Breakfast Briefing: 5 things for PR pros to know Friday morning

Huawei strikes back; the best-read brand stories; most-read crisis stories; Sally Susman In-house Pro of the Past 20 Years; Ronaldo gets rich on Instagram.

Breakfast Briefing: 5 things for PR pros to know Friday morning

Huawei strikes back! In a long statement posted to Twitter Thursday, the Chinese tech giant blasted a Christmas Day Wall Street Journal report that found the company owes its success to billions in tax breaks, financing and other support from the Chinese government. The company threatened legal action and wrote, oddly, "The Wall Street Journal is a professional media outlet, so we have to question its motives and purpose for publishing this article." (New York Post)

Ah, the travails of America’s and the world’s most beloved brands. PRWeek’s list of the best-read brand stories of 2019 includes Peloton ad mockery (round one) and a Super Bowl brawl over beer. Check them all out here.

The first story on the list of PRWeek’s most-read crisis stories of 2019 was the Tesla Cybertruck demo, of course. You can mock, or take notes for your own crisis-response plans. Regardless, the list makes for good reading.

This year, the PRWeek U.S. Awards named Sally Susman, EVP, corporate affairs at Pfizer, as its In-house Pro of the Past 20 Years. And it’s no wonder. Susman, who directs Pfizer’s global communications and public affairs activities, has made the PRWeek’s Power List eight times in the last 10 years. You can read more about Susman’s career and why she was chosen, here.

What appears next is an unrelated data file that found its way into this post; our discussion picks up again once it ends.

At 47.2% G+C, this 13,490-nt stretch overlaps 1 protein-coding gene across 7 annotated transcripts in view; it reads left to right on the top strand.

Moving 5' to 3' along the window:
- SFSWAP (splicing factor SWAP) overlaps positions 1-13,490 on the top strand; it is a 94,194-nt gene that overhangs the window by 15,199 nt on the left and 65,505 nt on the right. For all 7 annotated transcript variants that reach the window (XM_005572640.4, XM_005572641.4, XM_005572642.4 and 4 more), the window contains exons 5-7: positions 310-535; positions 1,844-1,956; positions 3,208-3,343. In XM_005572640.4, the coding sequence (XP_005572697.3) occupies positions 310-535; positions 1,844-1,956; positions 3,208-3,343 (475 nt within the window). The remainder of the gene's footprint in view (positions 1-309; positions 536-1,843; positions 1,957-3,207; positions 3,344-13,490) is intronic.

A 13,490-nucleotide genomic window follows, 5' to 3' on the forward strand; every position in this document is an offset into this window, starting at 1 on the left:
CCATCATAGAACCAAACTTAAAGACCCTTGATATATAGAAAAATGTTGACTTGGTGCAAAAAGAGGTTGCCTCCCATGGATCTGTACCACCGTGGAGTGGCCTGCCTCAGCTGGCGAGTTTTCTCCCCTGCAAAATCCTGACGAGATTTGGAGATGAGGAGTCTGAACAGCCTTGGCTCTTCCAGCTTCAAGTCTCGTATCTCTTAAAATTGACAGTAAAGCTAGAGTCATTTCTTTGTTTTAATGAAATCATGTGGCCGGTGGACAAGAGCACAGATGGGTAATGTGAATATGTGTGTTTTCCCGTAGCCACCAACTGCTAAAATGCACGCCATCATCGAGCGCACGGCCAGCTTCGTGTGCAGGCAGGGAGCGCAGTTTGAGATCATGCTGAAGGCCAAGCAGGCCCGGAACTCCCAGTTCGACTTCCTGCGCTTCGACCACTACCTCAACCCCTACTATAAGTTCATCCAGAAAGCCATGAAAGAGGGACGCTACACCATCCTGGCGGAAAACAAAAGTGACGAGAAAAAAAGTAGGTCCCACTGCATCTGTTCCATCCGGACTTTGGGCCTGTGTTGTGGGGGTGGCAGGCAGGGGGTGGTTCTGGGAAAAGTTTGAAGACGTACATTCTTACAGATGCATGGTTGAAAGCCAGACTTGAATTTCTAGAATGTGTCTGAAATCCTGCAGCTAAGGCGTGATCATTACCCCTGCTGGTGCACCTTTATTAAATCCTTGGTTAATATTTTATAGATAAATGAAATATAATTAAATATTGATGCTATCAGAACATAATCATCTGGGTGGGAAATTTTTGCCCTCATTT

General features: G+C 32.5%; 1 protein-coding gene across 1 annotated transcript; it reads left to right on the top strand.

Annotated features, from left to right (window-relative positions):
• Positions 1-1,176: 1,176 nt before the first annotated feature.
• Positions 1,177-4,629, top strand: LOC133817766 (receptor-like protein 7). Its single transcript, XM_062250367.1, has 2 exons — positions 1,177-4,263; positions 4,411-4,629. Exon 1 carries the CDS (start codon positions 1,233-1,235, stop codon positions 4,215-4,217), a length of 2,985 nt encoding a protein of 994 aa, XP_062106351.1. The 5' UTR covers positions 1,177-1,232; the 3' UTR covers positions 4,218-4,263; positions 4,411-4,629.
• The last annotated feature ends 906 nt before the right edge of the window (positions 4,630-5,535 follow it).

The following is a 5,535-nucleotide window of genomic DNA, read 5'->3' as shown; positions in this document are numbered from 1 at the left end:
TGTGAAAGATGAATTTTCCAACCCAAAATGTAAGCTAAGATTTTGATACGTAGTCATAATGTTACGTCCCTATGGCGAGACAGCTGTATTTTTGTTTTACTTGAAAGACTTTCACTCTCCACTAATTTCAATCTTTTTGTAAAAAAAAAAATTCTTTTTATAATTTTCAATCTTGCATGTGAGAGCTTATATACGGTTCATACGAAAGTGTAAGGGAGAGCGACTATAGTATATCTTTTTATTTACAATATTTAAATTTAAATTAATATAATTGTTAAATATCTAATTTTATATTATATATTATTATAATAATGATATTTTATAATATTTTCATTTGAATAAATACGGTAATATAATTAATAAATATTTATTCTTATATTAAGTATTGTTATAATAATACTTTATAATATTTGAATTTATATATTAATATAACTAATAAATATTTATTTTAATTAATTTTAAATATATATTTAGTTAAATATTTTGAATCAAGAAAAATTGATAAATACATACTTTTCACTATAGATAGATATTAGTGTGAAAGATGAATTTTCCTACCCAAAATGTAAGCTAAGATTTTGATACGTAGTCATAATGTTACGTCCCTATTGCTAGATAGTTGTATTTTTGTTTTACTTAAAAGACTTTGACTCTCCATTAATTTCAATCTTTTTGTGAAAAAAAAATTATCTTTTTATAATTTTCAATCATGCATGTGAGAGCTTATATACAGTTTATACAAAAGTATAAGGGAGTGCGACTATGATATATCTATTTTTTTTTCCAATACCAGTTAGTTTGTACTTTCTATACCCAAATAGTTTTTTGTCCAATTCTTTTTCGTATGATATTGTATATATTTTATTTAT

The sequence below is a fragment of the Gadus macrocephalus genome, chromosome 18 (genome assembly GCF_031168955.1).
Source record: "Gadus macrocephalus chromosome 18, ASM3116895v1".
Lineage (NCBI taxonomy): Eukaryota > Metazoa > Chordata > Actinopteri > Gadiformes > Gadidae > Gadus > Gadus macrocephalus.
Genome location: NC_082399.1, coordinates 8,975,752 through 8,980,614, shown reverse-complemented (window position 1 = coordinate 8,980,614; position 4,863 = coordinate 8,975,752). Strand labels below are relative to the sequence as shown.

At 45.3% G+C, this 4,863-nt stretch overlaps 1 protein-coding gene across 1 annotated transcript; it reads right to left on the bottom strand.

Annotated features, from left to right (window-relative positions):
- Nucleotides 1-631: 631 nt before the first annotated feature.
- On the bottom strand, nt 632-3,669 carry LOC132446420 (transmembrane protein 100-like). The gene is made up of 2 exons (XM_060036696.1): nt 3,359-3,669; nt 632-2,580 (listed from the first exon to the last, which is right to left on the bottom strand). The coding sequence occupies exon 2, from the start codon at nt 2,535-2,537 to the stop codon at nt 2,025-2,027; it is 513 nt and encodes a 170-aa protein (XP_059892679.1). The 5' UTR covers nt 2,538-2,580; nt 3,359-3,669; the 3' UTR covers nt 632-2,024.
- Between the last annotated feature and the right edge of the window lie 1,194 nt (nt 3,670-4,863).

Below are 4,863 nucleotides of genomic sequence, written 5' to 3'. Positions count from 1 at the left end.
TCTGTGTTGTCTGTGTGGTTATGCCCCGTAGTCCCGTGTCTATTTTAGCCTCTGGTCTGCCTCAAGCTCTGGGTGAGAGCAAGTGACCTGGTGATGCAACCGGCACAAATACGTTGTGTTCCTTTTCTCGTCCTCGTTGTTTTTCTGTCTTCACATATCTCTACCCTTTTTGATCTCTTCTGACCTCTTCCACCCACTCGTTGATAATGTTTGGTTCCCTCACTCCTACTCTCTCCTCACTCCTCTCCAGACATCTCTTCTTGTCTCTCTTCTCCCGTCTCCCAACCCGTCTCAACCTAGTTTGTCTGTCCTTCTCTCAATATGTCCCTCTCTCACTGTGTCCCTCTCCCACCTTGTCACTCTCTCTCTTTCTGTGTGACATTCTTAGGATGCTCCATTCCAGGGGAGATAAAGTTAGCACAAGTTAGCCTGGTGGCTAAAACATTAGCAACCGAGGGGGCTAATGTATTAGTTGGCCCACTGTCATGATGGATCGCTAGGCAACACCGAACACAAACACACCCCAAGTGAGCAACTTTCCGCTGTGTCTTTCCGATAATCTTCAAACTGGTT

Soccer stars Cristiano Ronaldo and Neymar da Silva are the sole sports stars listed in the top 10 highest-paid social media personalities across any field, reports Axios. This year, Ronaldo made $47.8 million for 49 sponsored Instagram posts making him the highest paid athlete on Instagram. All together, Ronaldo made $108.2 million and da Silva made $96.2 million in 2019 from sponsorships, contracts and all other revenue. Lionel Messi was the highest paid soccer player of 2019 if his $92 million contract with Barcelona is added to the $23.3 million he made from Instagram sponsorships.

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